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BHF: ‘Disappointing’ headlines put patients off statins


C+D spoke to Professor Nilesh Samani to clarify the confusion about statin use

In this C+D clinical podcast you will learn:

  • What statins are and how they work
  • The likelihood of side effects occuring
  • Why statins makes the headlines – for all the wrong reasons
  • What advice pharmacists should give patients concerned about their statin medication.

Newspaper headlines about statins use – contesting their benefits and describing side effects which “rarely” occur – must not deter patients, the British Heart Foundation’s (BHF) medical director has warned.

“It is always right to question drug use, especially commonly used drugs like statins, but we also would not want the wrong people to stop taking them,” Professor Nilesh Samani told C+D in an exclusive podcast interview last week.

An article published in the BMJ in June suggested that “intense” media coverage of the side effects of statins in 2013-14 led to an increase in the number of patients stripping their treatment.

Much of the “disappointing” press coverage around statins – which are primarily used to lower the level of cholesterol in the blood – has been based on “observational evidence”, describing side effects such as muscle ache, headaches and diarrhoea, Professor Samani said.

However, the “strongest evidence” available on the benefits of statins for patients who have had a heart attack or have heart disease, is collected from “randomised clinical trials” he said.

This “powerful” data shows that there “isn’t a high prevalence of side effects with statins”, he stressed.

“There is no question that statins are part of the armoury that we have to fight against heart disease,” Professor Samani added.

The British Heart Foundation has a range of resources for both healthcare professionals and the public.

Have your patients raised concerns about statin use?

Sharon Stone, Communications

Oh come on C and D , why are you playing professor Samani's tune in order to get pharmacists to convince patients to keep taking statins . Everyone knows there are problems with statins . 

Jupo Patel, Production & Technical

This is too important to talk about patient safety. Billions of pounds are involved.

Jupo Patel, Production & Technical

Many are waking up to the scandalous dealings of Big Pharma who have many governments in their pockets. Money is their God and patients are merely collateral damage. Big Pharma need you to be sick to make their billions and if you're not sick you must believe you are. Healthy living I presume doesn't really help Pharma or community pharmacists get rich. And let us not start on the hocus pocus known as homeopathy. If it wasn't for the fact it is popular in the West it would be known as black magic or witchcraft.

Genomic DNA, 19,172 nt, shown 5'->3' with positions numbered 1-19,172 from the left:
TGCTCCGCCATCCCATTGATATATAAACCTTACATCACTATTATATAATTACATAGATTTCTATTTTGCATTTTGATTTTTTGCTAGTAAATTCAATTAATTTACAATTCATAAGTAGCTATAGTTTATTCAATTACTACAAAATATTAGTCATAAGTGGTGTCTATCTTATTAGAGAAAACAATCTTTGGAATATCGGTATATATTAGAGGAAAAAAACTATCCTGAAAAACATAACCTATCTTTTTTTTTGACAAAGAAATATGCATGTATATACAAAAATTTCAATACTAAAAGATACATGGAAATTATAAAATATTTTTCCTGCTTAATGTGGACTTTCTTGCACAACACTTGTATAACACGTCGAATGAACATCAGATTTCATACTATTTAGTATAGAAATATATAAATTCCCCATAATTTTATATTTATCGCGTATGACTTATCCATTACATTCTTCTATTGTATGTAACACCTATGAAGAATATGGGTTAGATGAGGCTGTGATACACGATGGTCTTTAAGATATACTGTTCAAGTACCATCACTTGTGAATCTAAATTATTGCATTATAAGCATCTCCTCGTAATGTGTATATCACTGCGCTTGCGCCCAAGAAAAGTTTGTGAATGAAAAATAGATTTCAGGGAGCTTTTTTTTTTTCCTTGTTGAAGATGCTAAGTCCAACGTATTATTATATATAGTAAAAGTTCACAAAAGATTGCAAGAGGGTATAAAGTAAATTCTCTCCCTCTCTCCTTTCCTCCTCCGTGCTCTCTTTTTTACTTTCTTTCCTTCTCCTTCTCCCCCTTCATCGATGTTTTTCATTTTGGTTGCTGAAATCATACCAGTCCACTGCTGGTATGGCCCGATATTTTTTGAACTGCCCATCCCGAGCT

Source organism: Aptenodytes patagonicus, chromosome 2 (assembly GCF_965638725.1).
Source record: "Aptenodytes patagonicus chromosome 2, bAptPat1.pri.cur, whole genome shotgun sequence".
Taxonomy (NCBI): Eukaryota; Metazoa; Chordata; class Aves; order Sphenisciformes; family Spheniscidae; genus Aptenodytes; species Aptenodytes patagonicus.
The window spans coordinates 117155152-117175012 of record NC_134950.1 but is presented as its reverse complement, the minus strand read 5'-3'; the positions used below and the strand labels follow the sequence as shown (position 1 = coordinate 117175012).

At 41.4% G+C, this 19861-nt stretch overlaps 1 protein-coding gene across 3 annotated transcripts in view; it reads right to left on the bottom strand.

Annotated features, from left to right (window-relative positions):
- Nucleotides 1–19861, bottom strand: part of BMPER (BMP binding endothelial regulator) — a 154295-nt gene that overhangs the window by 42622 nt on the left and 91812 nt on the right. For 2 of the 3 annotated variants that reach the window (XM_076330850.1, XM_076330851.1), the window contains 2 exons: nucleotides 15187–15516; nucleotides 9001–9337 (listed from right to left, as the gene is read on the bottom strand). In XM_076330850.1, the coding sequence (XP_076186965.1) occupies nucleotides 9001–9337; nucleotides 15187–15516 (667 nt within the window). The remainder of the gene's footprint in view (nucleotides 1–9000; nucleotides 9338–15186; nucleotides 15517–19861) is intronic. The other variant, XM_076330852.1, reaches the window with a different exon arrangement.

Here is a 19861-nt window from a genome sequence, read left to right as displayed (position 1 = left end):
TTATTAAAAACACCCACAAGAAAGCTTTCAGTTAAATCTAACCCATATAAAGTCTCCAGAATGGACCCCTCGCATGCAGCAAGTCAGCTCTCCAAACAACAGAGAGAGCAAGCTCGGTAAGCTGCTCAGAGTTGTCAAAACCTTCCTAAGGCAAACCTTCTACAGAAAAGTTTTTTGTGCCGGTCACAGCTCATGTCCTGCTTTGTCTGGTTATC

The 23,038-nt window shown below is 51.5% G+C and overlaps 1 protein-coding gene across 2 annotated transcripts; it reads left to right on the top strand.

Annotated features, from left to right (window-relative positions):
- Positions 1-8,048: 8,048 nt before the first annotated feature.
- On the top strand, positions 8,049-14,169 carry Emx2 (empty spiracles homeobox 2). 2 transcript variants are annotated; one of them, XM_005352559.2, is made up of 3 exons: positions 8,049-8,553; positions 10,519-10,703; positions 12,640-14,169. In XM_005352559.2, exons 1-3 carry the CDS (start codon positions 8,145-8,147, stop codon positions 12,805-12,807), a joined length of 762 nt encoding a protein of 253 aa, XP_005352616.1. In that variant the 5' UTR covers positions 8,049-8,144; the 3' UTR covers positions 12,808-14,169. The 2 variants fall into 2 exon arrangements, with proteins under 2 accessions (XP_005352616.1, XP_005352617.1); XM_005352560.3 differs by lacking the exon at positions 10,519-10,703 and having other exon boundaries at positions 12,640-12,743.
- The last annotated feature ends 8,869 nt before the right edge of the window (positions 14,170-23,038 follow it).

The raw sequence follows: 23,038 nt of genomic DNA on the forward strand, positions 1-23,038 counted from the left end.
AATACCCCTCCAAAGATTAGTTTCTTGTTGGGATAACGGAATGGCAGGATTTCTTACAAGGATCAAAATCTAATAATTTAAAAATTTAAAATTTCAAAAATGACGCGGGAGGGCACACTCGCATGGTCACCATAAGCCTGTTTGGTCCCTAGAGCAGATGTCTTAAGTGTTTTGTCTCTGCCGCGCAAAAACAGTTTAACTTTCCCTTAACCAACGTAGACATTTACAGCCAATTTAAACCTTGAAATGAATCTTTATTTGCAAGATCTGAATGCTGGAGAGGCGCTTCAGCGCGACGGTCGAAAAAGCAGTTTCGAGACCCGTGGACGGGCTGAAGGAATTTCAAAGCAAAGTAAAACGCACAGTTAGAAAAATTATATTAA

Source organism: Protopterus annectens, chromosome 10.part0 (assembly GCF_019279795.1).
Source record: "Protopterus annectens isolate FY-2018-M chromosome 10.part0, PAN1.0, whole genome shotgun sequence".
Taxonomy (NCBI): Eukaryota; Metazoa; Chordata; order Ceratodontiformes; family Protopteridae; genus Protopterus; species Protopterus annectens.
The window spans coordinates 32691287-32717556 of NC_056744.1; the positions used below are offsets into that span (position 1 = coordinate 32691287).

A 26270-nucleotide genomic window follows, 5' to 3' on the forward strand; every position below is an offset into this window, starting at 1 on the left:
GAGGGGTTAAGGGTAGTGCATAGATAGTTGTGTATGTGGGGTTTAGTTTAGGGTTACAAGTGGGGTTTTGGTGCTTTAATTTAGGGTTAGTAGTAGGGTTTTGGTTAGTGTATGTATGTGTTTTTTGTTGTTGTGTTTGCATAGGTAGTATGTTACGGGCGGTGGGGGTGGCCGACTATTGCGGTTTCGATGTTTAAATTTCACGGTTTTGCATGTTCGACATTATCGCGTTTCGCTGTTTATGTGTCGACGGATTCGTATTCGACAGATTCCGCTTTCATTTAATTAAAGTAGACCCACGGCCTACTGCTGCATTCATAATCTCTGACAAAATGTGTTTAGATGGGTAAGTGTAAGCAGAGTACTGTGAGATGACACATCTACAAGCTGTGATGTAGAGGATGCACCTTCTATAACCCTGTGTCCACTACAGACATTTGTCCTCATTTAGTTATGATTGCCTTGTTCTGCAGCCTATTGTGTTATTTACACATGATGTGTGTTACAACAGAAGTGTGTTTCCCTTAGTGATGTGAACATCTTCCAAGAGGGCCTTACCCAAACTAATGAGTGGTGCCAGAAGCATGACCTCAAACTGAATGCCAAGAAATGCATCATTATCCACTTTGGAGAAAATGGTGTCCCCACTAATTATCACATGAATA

Sarah Smythe, Information Technology

That would be self evident in the fact that the MUR scandal continues to roll on unabated

Jupo Patel, Production & Technical

Yes, I did read about this in the guardian some months ago. From your comment I presume contractors and Boots were not reprimanded or even investigated after the reports. The irony is the mad rush for money may well  signal the final death knell for community pharmacy. 

Jonny Johal, Pharmacy Area manager/ Operations Manager

The GPhC is not motivated to investigate any big companies ... just follow the money! A handful of superintendents of just a few multiples hold the purse-strings to the GPhC - do you really think they will investigate Boots and risk losing all these annual retention fees. In fact, the opposite is true ... ask whether the GPhC held any meetings with the big superintendents to "consult" as to how they wish pharmacists should be regulated? Whether they still have these meetings regularly and whether are they conducted under Chatham House rules?

Jonny Johal, Pharmacy Area manager/ Operations Manager

This is another book, by another doctor, The Statin Damage Crisis, interesting it was published in 2014, and in 2016 there are still those who think statins are safe:-

Jonny Johal, Pharmacy Area manager/ Operations Manager

Professor Sir Nilesh Samani, I believe he is one of those whose research in the 1990's heralded the initial widespread use of statins ... so about this article, he would be conflicted had he said otherwise. Does anyone know if any of Sir Nilesh's research have been used by pharmaceutical companies in their licensing submissions?

John Dow, Advertising

​there is probably a link somewhere.

Liz Jones,

My friends stopped taking them because of side effects. There was a "high prevalence" with them . 

Alan WHITEMANN, Communications

Strange one this, many other professional sources contradict his opinion.  Many patients taking statins state that they do indeed get side effects ,which are most unpleasant, which is also contrary to his statement. Do we believe this medical expert or the others.????

Jonny Johal, Pharmacy Area manager/ Operations Manager

Sarah Smythe, Information Technology

Good link, I think alot of people are coming to believe not just take the word of one person but delve deeper.

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